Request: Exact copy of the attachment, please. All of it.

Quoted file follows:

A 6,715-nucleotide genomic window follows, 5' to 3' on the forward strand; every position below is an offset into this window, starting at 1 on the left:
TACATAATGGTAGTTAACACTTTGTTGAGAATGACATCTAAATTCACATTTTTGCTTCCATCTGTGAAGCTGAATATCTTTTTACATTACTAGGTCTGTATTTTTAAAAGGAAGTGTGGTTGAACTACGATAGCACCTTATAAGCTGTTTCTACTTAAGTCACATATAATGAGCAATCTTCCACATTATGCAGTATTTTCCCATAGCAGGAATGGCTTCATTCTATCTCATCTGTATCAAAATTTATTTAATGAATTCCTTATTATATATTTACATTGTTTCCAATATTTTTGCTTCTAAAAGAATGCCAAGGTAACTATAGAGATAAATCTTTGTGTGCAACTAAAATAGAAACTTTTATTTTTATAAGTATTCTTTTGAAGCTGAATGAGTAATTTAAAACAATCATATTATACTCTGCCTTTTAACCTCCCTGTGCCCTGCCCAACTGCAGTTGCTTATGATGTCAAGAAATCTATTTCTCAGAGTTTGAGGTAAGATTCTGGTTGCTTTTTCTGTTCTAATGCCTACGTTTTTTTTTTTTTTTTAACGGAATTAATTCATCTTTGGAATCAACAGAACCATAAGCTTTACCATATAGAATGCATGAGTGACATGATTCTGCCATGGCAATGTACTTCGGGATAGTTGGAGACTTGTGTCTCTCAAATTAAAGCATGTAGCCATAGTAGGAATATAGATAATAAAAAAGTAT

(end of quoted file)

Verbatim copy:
A 6,715-nucleotide genomic window follows, 5' to 3' on the forward strand; every position below is an offset into this window, starting at 1 on the left:
TACATAATGGTAGTTAACACTTTGTTGAGAATGACATCTAAATTCACATTTTTGCTTCCATCTGTGAAGCTGAATATCTTTTTACATTACTAGGTCTGTATTTTTAAAAGGAAGTGTGGTTGAACTACGATAGCACCTTATAAGCTGTTTCTACTTAAGTCACATATAATGAGCAATCTTCCACATTATGCAGTATTTTCCCATAGCAGGAATGGCTTCATTCTATCTCATCTGTATCAAAATTTATTTAATGAATTCCTTATTATATATTTACATTGTTTCCAATATTTTTGCTTCTAAAAGAATGCCAAGGTAACTATAGAGATAAATCTTTGTGTGCAACTAAAATAGAAACTTTTATTTTTATAAGTATTCTTTTGAAGCTGAATGAGTAATTTAAAACAATCATATTATACTCTGCCTTTTAACCTCCCTGTGCCCTGCCCAACTGCAGTTGCTTATGATGTCAAGAAATCTATTTCTCAGAGTTTGAGGTAAGATTCTGGTTGCTTTTTCTGTTCTAATGCCTACGTTTTTTTTTTTTTTTTAACGGAATTAATTCATCTTTGGAATCAACAGAACCATAAGCTTTACCATATAGAATGCATGAGTGACATGATTCTGCCATGGCAATGTACTTCGGGATAGTTGGAGACTTGTGTCTCTCAAATTAAAGCATGTAGCCATAGTAGGAATATAGATAATAAAAAAGTAT